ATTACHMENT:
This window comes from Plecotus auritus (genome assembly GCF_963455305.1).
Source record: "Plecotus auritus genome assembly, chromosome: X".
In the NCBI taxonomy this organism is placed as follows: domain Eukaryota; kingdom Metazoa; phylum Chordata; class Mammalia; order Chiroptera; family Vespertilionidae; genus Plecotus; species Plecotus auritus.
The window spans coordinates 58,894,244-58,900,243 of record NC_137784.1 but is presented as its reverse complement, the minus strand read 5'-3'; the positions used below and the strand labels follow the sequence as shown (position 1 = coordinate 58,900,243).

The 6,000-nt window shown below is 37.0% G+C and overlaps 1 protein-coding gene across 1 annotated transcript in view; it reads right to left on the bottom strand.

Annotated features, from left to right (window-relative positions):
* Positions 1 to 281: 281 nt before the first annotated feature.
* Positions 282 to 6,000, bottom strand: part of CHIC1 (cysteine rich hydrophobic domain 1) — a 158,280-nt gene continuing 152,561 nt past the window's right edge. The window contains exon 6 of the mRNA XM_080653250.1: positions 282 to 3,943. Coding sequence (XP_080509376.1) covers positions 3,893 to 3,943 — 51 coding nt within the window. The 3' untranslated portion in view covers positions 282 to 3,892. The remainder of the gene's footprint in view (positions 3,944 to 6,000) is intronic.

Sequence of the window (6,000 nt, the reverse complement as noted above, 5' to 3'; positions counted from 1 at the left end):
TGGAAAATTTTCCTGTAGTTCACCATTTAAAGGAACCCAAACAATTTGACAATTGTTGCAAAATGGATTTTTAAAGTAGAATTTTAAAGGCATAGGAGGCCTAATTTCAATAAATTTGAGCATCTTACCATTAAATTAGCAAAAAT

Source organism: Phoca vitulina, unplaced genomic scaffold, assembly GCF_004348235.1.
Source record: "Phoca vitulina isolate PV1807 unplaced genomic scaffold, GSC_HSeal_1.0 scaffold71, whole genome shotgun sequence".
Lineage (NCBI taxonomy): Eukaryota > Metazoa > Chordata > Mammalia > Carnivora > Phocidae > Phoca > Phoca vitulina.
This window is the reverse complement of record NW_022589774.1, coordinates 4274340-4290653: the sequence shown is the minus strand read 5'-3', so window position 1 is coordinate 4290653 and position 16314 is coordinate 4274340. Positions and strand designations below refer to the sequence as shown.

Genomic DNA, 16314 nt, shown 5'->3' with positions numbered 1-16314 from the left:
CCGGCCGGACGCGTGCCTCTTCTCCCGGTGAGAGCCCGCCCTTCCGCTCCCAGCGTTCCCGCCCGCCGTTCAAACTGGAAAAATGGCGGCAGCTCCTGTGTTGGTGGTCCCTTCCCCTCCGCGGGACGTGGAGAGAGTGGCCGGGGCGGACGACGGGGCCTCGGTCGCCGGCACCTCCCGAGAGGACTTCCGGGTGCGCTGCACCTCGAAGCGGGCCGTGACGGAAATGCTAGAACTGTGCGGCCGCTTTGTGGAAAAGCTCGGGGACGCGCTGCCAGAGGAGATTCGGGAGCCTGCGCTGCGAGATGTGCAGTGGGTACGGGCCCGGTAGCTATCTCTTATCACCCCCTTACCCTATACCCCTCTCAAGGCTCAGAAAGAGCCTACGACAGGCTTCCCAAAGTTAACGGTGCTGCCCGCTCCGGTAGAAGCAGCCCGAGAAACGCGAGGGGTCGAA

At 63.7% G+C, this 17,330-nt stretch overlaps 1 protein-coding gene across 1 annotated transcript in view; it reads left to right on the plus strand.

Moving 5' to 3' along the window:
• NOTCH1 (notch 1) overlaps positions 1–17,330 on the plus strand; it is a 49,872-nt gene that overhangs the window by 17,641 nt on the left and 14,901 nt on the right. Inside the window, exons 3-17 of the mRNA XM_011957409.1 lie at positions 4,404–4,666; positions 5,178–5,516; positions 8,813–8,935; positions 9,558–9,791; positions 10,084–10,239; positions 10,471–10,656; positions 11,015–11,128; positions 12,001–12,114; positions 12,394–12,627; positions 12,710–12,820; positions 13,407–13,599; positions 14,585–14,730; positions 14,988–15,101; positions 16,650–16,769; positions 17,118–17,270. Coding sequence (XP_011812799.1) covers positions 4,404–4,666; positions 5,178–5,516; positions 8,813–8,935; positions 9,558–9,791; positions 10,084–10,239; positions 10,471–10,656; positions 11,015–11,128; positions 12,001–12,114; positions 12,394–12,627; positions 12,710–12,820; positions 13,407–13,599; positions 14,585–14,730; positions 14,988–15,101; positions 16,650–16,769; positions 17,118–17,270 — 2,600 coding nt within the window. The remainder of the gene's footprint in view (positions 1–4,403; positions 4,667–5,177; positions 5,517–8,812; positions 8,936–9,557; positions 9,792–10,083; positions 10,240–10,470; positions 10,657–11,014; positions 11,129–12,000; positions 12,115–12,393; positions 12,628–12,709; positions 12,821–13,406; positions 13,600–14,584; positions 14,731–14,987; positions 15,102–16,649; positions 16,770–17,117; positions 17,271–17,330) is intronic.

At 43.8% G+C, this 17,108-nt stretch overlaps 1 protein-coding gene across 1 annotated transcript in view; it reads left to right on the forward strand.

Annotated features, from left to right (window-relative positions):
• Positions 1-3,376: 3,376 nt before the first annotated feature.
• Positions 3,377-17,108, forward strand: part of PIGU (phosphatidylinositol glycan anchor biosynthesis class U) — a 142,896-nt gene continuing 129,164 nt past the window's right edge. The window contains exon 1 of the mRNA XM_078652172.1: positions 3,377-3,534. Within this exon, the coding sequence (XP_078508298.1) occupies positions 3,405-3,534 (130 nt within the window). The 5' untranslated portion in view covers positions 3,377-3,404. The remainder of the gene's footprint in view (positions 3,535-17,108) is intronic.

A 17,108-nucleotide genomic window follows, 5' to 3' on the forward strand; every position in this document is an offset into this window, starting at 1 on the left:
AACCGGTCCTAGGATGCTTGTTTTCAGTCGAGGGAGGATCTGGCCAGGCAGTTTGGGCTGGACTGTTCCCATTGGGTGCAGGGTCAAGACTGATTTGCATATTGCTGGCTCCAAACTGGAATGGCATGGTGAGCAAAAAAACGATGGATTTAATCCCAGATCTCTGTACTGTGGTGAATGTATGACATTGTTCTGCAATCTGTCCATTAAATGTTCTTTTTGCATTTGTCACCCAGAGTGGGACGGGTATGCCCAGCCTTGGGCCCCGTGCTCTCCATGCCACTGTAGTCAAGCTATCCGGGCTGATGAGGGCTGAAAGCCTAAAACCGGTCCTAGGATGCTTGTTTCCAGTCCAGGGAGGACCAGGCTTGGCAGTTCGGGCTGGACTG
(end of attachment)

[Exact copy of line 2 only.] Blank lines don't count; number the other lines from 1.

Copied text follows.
Source record: "Plecotus auritus genome assembly, chromosome: X".